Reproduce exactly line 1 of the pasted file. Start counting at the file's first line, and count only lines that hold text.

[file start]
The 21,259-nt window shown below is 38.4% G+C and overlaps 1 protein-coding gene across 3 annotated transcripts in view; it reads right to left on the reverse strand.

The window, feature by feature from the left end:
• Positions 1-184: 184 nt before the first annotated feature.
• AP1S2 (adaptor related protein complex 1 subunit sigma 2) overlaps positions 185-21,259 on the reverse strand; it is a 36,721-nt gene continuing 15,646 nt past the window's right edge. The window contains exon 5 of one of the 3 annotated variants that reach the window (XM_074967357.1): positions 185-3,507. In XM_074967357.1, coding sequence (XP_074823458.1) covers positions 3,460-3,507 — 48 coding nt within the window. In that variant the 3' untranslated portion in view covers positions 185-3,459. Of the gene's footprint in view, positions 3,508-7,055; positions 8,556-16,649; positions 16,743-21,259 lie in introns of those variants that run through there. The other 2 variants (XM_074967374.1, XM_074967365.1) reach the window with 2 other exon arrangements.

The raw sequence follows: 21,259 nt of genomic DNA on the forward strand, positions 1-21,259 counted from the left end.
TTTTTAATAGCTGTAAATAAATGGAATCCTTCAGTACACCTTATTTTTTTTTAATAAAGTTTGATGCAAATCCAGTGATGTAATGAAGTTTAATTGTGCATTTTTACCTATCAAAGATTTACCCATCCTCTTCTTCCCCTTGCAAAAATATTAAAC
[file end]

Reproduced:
The 21,259-nt window shown below is 38.4% G+C and overlaps 1 protein-coding gene across 3 annotated transcripts in view; it reads right to left on the reverse strand.